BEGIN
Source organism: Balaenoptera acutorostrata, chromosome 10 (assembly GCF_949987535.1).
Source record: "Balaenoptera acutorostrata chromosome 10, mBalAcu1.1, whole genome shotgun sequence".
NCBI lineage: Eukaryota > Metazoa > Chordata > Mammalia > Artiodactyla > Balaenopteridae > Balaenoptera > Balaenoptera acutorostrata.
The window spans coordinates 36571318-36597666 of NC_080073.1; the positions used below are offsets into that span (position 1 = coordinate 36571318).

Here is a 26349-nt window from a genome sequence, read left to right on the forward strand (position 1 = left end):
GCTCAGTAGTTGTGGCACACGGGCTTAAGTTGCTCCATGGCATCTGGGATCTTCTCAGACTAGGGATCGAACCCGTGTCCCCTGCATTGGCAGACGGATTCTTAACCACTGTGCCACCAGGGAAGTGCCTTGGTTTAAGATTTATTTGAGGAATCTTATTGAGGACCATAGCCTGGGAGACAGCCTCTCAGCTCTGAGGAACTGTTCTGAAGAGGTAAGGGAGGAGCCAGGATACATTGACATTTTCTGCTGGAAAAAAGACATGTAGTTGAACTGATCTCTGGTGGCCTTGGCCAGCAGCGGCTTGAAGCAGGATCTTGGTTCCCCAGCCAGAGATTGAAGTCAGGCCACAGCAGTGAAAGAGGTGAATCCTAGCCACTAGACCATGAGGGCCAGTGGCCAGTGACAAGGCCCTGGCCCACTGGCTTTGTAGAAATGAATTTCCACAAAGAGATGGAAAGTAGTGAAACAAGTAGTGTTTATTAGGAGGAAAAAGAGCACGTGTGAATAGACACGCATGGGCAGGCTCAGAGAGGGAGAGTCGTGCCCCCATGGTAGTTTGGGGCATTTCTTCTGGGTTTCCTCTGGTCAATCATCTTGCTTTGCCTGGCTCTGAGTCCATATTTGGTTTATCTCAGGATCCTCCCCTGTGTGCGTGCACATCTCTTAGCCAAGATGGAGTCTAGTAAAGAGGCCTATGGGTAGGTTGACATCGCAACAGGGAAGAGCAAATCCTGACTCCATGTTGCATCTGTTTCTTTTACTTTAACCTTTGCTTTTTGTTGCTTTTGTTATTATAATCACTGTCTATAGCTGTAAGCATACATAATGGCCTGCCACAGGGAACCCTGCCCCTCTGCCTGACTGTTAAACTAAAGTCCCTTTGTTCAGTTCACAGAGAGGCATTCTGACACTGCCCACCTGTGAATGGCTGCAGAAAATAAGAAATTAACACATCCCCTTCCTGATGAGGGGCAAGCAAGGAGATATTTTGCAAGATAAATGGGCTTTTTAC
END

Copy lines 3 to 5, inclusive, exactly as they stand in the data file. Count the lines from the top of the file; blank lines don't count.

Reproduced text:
NCBI lineage: Eukaryota > Metazoa > Chordata > Mammalia > Artiodactyla > Balaenopteridae > Balaenoptera > Balaenoptera acutorostrata.
The window spans coordinates 36571318-36597666 of NC_080073.1; the positions used below are offsets into that span (position 1 = coordinate 36571318).

Here is a 26349-nt window from a genome sequence, read left to right on the forward strand (position 1 = left end):